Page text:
Statin medications (Lipitor and Crestor) have been mainstays in the treatment of cholesterol for the past 30 years. They have a proven track record of safety and effectiveness in preventing heart attacks and strokes. Although serious side effects from these medications are very very uncommon (I’ve never seen any in my practice over 30 years), minor side effects, like muscle aches happen fairly frequently. This is definitely something we’ve observed, but a recent study has called this connection into question.
In a seminal study in THE LANCET, a major British Medical Journal, patients who were on statins and were told that they might cause muscle pains, experienced more muscles pains (even though they were not on a statin….they were on placebo.) We call this the NOCEBO effect, which is the opposite of the PLACEBO effect.
In the PLACEBO effect, being told that taking a medication can cause positive/curative symptoms, patient tend to feel better. The NOCEBO effect, is just the opposite. When patients are told a prescription can cause negative side effects, they are more likely to experience those.
With Senator McCain’s diagnosis of glioblastoma just announced, I think it will have each of us thinking about this unlikely condition and the possibility that we might have symptoms that suggest a brain tumor.
Patients often worry about such diagnosis when they have persisting headaches or strange head pains, but doctors know that such symptoms will likely connect to a brain tumor in only 1 or 2 patients during an entire 30 year career….in other words, headache is rarely a symptom of this condition.
The type of brain tumor Senator McCain has occurs 1 in 10,000 people per year, which makes it very uncommon, and although serious, it is a condition I have seen only rarely among my patients (5 times in 30 years so far).
Keeping a rational perspective about such conditions is important so that we don’t spend time worrying unnecessarily. I will often perform CAT scans for patients to eliminate their worry about such conditions, as it is just the ongoing thoughts that make them feel poorly. Having objective evidence that their brain is ‘fine’ is an immediate relief and also tends to resolve symptoms rapidly.
So….don’t worry that brain tumors are common….they are not. Like everyone else in the country, we wish Senator McCain the best in dealing with his health issues, but let’s not let us worry about ourselves too much in this regard.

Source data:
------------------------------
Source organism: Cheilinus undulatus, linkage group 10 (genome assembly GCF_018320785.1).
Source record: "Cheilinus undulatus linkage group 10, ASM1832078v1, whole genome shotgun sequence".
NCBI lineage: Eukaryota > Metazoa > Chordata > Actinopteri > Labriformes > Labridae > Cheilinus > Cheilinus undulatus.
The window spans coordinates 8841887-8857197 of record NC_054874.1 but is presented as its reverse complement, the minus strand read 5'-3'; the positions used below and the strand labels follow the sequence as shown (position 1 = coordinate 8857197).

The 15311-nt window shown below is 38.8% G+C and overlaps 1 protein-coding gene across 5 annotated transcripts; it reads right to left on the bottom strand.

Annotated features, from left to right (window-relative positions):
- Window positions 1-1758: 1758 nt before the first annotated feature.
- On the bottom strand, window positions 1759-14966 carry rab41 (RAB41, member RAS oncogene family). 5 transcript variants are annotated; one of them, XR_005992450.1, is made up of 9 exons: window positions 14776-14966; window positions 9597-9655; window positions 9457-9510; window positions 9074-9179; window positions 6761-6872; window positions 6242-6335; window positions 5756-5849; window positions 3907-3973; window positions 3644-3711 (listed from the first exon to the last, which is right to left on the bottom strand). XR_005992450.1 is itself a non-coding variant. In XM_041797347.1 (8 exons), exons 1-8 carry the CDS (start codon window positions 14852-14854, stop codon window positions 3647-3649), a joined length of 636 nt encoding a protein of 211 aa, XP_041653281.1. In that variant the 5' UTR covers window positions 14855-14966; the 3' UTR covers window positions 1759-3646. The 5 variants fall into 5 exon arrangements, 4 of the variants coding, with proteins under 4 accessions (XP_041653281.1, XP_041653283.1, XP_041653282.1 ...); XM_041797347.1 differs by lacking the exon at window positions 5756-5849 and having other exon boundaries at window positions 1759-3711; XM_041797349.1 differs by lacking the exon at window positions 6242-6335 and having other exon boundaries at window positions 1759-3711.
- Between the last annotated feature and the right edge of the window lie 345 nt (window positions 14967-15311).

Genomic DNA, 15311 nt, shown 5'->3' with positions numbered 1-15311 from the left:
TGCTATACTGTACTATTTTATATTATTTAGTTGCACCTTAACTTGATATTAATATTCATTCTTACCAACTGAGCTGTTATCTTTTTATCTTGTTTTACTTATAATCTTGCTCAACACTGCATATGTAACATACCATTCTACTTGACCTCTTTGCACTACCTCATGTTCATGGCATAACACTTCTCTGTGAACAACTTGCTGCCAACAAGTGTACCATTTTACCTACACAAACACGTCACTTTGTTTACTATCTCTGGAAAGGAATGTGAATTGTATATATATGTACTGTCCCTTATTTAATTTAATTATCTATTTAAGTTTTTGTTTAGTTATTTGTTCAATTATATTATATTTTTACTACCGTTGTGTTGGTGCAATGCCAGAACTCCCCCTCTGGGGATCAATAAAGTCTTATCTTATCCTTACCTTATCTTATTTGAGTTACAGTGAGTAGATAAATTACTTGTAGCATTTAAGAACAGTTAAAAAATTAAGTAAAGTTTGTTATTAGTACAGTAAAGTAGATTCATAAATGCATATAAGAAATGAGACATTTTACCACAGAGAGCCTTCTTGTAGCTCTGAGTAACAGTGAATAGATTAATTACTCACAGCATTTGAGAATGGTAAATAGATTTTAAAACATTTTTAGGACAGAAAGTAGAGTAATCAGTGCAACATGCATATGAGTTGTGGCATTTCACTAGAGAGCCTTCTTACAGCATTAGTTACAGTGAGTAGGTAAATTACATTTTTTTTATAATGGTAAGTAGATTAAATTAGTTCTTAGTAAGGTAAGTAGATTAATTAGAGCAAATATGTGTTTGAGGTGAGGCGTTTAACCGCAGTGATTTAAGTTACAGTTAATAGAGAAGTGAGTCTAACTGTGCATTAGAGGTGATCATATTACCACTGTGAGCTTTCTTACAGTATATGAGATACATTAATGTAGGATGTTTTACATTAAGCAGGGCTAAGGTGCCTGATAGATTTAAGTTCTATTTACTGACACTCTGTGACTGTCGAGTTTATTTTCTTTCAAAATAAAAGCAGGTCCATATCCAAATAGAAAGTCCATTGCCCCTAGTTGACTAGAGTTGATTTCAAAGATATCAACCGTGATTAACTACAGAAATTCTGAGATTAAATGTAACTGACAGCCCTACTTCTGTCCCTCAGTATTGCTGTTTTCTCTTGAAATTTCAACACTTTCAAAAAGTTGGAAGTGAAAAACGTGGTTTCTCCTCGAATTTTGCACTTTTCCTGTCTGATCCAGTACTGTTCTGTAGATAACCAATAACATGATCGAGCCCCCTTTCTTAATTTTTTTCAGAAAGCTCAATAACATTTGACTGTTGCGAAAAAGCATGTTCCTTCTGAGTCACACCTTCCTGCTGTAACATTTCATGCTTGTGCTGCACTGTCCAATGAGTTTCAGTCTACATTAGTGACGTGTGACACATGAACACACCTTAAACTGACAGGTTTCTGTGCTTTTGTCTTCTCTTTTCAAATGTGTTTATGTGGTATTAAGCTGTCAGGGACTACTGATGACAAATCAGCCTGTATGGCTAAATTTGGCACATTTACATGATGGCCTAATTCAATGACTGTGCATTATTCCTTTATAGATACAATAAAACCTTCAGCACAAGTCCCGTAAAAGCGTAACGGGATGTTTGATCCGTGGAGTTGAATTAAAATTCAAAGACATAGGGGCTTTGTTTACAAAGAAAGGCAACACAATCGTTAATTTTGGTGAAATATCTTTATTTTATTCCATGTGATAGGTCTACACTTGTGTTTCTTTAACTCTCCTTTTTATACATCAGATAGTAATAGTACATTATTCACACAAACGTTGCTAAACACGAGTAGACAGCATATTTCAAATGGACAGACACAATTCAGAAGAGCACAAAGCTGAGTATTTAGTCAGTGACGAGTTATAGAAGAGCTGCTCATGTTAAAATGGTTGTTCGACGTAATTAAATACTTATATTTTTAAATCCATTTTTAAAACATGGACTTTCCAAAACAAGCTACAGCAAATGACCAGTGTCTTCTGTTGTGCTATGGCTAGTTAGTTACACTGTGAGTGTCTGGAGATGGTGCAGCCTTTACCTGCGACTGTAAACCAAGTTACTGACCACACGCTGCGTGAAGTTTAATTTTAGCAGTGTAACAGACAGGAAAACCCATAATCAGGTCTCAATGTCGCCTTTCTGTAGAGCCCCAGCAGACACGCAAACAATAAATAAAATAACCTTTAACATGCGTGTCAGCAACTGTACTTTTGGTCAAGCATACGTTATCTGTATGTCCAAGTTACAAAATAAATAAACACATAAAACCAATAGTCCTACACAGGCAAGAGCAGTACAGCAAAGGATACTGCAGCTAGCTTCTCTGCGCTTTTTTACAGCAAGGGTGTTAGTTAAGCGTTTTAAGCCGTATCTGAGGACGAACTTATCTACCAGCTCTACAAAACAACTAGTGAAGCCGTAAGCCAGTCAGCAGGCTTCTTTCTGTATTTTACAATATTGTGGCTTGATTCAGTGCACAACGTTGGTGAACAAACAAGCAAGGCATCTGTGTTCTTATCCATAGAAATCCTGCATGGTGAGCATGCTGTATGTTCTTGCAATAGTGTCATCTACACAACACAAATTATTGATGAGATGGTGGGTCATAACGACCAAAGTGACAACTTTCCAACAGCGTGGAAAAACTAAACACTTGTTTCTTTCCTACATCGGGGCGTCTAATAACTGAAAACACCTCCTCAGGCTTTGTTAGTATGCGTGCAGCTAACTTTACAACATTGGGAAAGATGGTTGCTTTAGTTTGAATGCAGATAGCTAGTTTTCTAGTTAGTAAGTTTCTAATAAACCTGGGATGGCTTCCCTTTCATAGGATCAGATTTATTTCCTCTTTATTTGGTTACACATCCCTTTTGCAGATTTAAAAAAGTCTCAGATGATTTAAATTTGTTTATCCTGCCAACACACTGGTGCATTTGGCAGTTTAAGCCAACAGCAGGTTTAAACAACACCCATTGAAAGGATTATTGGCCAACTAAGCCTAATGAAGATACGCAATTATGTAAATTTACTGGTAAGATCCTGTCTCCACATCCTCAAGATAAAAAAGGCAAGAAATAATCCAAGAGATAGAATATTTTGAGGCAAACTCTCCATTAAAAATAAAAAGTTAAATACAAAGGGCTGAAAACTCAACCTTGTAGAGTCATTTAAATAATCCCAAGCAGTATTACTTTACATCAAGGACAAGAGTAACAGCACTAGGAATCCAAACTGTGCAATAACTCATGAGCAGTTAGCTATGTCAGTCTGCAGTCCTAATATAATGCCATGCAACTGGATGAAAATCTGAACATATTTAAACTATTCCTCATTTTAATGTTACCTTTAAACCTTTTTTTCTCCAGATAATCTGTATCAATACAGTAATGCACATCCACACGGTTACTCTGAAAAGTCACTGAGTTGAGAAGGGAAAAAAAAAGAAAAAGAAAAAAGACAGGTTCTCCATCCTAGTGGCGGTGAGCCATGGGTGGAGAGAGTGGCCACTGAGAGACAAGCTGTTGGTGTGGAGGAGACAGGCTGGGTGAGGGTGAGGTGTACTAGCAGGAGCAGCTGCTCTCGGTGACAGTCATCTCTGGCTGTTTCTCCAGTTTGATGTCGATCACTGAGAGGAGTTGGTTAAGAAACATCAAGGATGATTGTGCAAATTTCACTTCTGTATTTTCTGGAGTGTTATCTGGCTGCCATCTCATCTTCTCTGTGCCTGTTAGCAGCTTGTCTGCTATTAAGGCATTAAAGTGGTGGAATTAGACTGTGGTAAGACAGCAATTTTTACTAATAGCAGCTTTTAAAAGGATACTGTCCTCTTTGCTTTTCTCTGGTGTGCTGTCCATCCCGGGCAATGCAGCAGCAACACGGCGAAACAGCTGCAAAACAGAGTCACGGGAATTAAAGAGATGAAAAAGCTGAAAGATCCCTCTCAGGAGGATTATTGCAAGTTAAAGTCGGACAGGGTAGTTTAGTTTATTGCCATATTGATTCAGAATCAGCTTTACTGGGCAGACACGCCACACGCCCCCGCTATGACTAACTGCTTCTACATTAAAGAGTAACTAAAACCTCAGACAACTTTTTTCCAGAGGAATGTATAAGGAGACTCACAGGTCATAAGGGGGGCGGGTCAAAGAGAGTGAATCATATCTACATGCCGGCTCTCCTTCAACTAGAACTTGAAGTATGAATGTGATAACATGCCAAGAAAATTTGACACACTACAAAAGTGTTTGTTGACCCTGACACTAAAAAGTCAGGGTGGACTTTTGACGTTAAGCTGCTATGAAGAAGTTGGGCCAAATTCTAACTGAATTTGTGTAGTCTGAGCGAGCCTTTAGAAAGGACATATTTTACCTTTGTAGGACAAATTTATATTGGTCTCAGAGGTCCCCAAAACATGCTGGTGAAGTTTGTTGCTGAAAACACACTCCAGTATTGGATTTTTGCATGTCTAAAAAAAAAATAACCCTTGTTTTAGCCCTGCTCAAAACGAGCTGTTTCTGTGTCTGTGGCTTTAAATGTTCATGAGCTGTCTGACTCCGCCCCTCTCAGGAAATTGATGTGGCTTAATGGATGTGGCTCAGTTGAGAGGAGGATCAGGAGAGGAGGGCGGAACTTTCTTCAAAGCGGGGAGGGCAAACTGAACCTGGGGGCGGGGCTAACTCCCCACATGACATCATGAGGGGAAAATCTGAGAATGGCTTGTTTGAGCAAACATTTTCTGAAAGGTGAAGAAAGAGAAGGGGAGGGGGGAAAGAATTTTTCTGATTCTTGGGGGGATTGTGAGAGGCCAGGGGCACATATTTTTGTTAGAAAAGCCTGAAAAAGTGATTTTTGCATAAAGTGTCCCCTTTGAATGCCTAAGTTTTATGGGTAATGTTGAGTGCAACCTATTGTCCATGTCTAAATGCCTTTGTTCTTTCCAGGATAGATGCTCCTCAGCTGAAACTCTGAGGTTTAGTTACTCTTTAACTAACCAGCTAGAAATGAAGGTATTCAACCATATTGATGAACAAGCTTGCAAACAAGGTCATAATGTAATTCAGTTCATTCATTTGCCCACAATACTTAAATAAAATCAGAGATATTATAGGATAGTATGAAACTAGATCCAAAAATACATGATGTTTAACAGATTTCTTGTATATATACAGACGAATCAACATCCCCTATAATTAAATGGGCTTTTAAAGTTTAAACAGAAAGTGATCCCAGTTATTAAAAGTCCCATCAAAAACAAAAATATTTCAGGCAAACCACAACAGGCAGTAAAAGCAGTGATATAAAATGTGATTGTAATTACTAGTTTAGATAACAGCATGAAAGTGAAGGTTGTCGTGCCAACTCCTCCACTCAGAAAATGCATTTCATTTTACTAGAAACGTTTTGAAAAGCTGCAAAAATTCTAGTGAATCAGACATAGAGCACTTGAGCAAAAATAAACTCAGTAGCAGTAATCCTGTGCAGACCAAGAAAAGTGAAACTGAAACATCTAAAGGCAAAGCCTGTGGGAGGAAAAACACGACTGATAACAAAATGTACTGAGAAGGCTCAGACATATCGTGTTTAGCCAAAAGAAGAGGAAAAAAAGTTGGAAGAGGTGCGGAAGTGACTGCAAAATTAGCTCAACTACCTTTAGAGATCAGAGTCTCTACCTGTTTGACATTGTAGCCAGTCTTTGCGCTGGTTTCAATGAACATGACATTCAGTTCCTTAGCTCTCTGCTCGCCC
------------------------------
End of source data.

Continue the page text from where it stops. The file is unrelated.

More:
When I speak with patients and mention that they need to cut down on salt, they will usually tell me they do not use the salt shaker at all.
That is not a surprise….I don’t think many of us use the salt shaker anymore at the table, at least not much. Only about 12% of your salt comes from adding it in this way. The most common way we get salt is hidden in prepared foods and it’s important to know where those high salt items are. The AHA has made a list of the SALTY SIX, and I though it would be good to share to that we all are aware of the hidden salt that is in our food. Watch my video on salt for further information….you can see that >>>>HERE<<<<
Getting approval from insurance companies for medications has become a Herculean task. In an effort to control costs, there is a lot of ‘denying’ going on by the insurance companies. What is most frustrating, is the challenge of meeting the criteria insurance companies set for medications patients have been on for years and that have provided stable and effective treatment. To fight that battle, Jeff Gibbons is our specialist in insurance approvals. Thank you Jeff, our medicine approval guru, for doing all you can to keep ‘ringing that bell’.
It’s always exciting to find something on the internet, either a source of information, or a new shop that carries products you’ve always wanted and never could find.